By John Grey

The Fate Of The Poem

I let it go
and the wind took it,
or was that the mail.
It had a thousand mile trek
ahead of it
through six states
and who knows
how much rain soaked it,
how many dogs chewed it,
which spotty teenage girl
mistook it for a love letter
from a high school quarterback.

All I know is
it was off my property
and out into the world,
the name on the envelope
just an excuse
for it to run with the bulls,
ride with the cowboys,
or help flame the fires
on a cold night in hell.

Poem, you dare call it.
May as well refer to it
as an intestine,
or a decree nisi,
or the year 1993.
Better beware,
for there's so many more
where it came from.
Its creation falls back on me.
But its fate is in the journey's hands.

My Presence In The Woods

I am a series of false alarms.
Startled birds soar skyward
as if I am a two-legged 
ground-dwelling raptor.
A hare,
in fear of my invisible rifle,
bounces to safety 
in triple time.
A fox goes all foxy on me,
slips into the nearby brush.
A snake pivots,
threatens for a moment,
before slithering away.
I am as harmless as the breeze.
But I look like an ill wind.

On Track

These locomotive tracks 
haven’t seen a train  
in fifty years or more.
They’re rusted a dull brown.
The ballast is scattered.
And rail ends,
is nowhere to be found for
a hundred yards or so.
then starts up again.
It should be technology’s graveyard
but my imagination’s 
bringing it to life again.
Any moment now,
a train could be headed my way.

I follow the trail into the woods.
They’re just thick enough
to block out the distant traffic noise.
But there’s enough woods
for a bear maybe,
a herd of deer,
even Hawkeye, Chingachgook 
and Uncas to be roaming.

There’s a pond hereabouts.
Like a magician, 
I can turn it into a lake
or even an inland sea.
And this clearing
is surely an old New England village.
There’s a woman 
with an A burnt into her breast
who’s the center of much scandal.

Then it’s back to these railway lines.
Their destinations have faded
but only if I think in real time.
And sometimes I don’t.
That’s when they take me places.

Mornings At The Pond

The pond is smooth and still enough
to float Millais’ Ophelia.
Shadows of oak and elm 
stripe the banks.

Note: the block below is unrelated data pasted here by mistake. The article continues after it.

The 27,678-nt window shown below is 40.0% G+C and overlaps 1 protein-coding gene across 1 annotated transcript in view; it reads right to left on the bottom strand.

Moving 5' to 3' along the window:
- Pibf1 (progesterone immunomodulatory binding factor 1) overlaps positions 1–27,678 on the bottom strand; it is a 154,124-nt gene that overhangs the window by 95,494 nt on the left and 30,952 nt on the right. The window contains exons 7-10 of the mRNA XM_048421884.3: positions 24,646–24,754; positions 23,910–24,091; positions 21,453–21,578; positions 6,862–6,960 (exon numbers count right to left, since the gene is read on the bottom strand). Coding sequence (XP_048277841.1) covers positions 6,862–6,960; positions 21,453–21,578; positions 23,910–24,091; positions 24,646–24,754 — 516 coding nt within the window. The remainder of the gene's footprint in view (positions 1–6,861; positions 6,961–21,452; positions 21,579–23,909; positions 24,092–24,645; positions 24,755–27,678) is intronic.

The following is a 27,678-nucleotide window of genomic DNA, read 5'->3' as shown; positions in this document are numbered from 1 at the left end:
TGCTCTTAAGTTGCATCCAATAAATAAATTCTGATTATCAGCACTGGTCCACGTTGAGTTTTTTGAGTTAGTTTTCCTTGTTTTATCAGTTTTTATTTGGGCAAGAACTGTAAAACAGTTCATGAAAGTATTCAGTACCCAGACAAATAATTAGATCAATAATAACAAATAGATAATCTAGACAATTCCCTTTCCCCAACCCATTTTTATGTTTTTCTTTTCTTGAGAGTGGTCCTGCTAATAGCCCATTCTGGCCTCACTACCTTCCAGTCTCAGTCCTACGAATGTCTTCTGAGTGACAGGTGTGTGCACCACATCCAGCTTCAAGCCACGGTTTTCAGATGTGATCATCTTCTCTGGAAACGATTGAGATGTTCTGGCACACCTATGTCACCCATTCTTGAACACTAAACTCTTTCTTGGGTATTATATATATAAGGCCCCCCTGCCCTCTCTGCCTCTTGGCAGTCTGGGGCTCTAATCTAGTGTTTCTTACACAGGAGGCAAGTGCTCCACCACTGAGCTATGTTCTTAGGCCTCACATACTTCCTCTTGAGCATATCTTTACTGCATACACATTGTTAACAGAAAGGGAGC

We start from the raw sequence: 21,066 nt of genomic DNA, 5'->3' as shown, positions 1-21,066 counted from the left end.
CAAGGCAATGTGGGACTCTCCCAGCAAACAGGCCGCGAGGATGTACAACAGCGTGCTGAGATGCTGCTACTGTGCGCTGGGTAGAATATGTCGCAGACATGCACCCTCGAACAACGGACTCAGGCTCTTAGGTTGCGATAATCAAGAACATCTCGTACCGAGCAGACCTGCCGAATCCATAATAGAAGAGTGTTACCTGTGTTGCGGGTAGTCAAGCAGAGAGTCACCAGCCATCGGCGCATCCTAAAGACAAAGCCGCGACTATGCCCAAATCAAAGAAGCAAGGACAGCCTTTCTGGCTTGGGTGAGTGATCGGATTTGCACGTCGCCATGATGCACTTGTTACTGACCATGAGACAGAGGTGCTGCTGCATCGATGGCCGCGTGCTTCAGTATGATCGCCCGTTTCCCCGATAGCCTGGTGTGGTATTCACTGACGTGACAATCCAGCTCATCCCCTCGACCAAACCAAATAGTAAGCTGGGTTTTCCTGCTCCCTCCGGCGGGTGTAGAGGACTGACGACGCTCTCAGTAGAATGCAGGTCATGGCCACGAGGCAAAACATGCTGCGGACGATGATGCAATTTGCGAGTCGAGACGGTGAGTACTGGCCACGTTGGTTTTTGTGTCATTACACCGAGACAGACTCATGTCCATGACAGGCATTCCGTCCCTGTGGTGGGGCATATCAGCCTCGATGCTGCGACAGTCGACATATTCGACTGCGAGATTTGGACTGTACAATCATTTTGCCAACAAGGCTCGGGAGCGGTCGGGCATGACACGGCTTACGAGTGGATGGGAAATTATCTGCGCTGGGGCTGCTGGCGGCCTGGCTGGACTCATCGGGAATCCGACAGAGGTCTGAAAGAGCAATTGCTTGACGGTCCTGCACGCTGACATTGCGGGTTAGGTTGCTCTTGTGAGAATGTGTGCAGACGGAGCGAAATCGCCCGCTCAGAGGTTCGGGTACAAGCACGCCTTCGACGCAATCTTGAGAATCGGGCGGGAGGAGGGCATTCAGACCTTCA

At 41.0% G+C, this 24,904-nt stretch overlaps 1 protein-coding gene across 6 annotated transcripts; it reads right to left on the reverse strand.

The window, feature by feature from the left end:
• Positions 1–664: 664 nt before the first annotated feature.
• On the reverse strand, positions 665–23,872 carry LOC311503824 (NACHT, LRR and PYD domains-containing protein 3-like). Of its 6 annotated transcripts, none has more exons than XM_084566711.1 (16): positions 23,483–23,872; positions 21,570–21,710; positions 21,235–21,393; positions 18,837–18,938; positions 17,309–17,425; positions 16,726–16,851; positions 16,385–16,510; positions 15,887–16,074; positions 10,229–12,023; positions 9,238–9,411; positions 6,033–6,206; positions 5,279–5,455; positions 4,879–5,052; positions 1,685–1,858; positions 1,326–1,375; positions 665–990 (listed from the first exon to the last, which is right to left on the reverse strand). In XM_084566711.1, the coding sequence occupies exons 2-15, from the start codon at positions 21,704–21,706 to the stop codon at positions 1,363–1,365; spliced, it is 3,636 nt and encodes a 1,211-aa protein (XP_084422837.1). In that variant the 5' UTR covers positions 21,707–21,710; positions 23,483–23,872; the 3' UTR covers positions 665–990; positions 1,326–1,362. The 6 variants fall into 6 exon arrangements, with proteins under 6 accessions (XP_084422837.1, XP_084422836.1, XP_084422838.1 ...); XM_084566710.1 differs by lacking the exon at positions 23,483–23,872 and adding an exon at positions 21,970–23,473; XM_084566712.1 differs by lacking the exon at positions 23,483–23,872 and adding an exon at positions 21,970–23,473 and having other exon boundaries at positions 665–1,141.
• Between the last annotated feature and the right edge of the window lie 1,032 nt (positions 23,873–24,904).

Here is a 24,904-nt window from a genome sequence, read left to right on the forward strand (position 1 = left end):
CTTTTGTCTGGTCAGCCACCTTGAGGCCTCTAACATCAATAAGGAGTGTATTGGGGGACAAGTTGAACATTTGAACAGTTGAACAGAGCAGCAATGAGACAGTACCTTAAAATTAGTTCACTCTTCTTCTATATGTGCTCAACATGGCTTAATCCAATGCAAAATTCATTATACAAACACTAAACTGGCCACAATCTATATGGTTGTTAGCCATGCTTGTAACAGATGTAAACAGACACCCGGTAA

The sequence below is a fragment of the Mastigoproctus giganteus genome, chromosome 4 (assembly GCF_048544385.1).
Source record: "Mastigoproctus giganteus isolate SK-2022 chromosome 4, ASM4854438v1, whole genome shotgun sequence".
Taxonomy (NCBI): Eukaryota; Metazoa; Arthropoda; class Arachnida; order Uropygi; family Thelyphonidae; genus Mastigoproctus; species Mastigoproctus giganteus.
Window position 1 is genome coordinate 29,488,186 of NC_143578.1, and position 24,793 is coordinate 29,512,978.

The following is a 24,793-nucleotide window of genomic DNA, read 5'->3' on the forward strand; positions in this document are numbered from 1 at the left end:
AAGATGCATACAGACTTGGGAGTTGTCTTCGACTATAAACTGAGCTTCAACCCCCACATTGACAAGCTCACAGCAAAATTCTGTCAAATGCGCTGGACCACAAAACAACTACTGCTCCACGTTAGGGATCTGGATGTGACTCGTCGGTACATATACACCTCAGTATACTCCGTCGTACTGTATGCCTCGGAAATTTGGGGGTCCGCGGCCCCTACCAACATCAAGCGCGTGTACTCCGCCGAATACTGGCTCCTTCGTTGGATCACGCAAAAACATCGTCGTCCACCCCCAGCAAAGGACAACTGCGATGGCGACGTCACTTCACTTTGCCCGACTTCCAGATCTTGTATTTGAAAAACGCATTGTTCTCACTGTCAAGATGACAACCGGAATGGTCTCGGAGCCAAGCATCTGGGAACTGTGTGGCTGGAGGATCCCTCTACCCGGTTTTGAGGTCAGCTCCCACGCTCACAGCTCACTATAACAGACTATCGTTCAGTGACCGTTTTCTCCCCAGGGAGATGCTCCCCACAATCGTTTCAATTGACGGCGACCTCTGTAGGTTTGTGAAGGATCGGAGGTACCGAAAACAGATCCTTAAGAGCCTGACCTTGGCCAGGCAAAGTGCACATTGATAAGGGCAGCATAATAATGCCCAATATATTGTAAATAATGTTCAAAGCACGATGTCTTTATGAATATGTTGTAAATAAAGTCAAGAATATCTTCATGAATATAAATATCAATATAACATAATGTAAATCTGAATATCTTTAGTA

Light drapes liquid beads 
across lily pads.

Dragon-flies beat their wings
into a low buzz.
An egret stalks
the peewee piscatory population.
A frog plops.
Three turtles bask.
The slithering snake
is as unthreatening as the breeze.

But there’s more.
Below the surface,
under rocks,
in shoreline tunnels,
there’s always more.
To see it through my eyes
is to not know the half of it.

Don’t Let Appearances Mislead You

I’m resting under the old oak.
Once again it offers me shade
from the searing summer heat.
I’m relaxed.
Gathering strength.
More purposeful 
than what you’d imagine
just be looking at me. 

Any moment now,
I could rise to my feet,
go out and act on it,
say what needs to be said,
fix what requires fixing,
take one thing down,
put up another,
cut down, meld together,
rescue, capture. 
haul and hinder,
give and take back.

Yes, with my eyes closed,
back against trunk,
you could mistake me
for a do-nothing. 
But I’m a man of action.
And, at the very moment,
when action’s not required.

John Grey is an Australian poet, US resident, recently published in Sheepshead Review, Stand, Poetry Salzburg Review and Red Weather. Latest books, “Covert” “Memory Outside The Head” and “Guest Of Myself” are available through Amazon. Work upcoming in Washington Square Review and Open Ceilings.

2 thoughts on “The Fate of the Poem and Other Poems

  1. Don’t let appearances mislead you:
    Beautifully crafted poem. The last 3 lines are the punch lines. Love the subtle humour.


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